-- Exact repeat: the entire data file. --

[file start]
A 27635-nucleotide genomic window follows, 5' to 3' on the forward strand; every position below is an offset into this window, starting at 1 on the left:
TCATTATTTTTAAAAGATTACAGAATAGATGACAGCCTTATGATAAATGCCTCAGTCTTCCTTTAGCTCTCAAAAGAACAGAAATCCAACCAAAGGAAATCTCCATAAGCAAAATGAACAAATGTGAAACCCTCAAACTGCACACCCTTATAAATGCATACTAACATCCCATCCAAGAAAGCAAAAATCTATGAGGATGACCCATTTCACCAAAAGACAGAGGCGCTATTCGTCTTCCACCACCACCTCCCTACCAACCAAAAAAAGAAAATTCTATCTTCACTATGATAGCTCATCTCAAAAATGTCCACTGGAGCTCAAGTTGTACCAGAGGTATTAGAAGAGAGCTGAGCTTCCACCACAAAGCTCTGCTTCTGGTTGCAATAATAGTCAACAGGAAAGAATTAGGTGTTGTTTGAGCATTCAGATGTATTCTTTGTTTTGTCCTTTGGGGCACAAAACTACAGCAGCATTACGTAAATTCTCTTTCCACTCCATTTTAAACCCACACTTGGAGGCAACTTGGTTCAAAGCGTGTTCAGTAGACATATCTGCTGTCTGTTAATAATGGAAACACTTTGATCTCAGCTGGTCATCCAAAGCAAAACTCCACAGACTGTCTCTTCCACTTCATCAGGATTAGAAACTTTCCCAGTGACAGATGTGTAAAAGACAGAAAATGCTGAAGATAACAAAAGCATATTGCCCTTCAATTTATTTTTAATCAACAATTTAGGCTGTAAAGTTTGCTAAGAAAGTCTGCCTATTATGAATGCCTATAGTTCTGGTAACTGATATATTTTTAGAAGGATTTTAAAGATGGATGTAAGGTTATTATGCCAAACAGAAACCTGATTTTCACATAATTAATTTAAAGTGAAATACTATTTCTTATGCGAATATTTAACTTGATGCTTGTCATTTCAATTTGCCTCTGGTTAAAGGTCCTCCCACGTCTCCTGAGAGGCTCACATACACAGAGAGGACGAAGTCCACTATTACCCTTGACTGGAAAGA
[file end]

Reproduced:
A 27635-nucleotide genomic window follows, 5' to 3' on the forward strand; every position below is an offset into this window, starting at 1 on the left:
TCATTATTTTTAAAAGATTACAGAATAGATGACAGCCTTATGATAAATGCCTCAGTCTTCCTTTAGCTCTCAAAAGAACAGAAATCCAACCAAAGGAAATCTCCATAAGCAAAATGAACAAATGTGAAACCCTCAAACTGCACACCCTTATAAATGCATACTAACATCCCATCCAAGAAAGCAAAAATCTATGAGGATGACCCATTTCACCAAAAGACAGAGGCGCTATTCGTCTTCCACCACCACCTCCCTACCAACCAAAAAAAGAAAATTCTATCTTCACTATGATAGCTCATCTCAAAAATGTCCACTGGAGCTCAAGTTGTACCAGAGGTATTAGAAGAGAGCTGAGCTTCCACCACAAAGCTCTGCTTCTGGTTGCAATAATAGTCAACAGGAAAGAATTAGGTGTTGTTTGAGCATTCAGATGTATTCTTTGTTTTGTCCTTTGGGGCACAAAACTACAGCAGCATTACGTAAATTCTCTTTCCACTCCATTTTAAACCCACACTTGGAGGCAACTTGGTTCAAAGCGTGTTCAGTAGACATATCTGCTGTCTGTTAATAATGGAAACACTTTGATCTCAGCTGGTCATCCAAAGCAAAACTCCACAGACTGTCTCTTCCACTTCATCAGGATTAGAAACTTTCCCAGTGACAGATGTGTAAAAGACAGAAAATGCTGAAGATAACAAAAGCATATTGCCCTTCAATTTATTTTTAATCAACAATTTAGGCTGTAAAGTTTGCTAAGAAAGTCTGCCTATTATGAATGCCTATAGTTCTGGTAACTGATATATTTTTAGAAGGATTTTAAAGATGGATGTAAGGTTATTATGCCAAACAGAAACCTGATTTTCACATAATTAATTTAAAGTGAAATACTATTTCTTATGCGAATATTTAACTTGATGCTTGTCATTTCAATTTGCCTCTGGTTAAAGGTCCTCCCACGTCTCCTGAGAGGCTCACATACACAGAGAGGACGAAGTCCACTATTACCCTTGACTGGAAAGA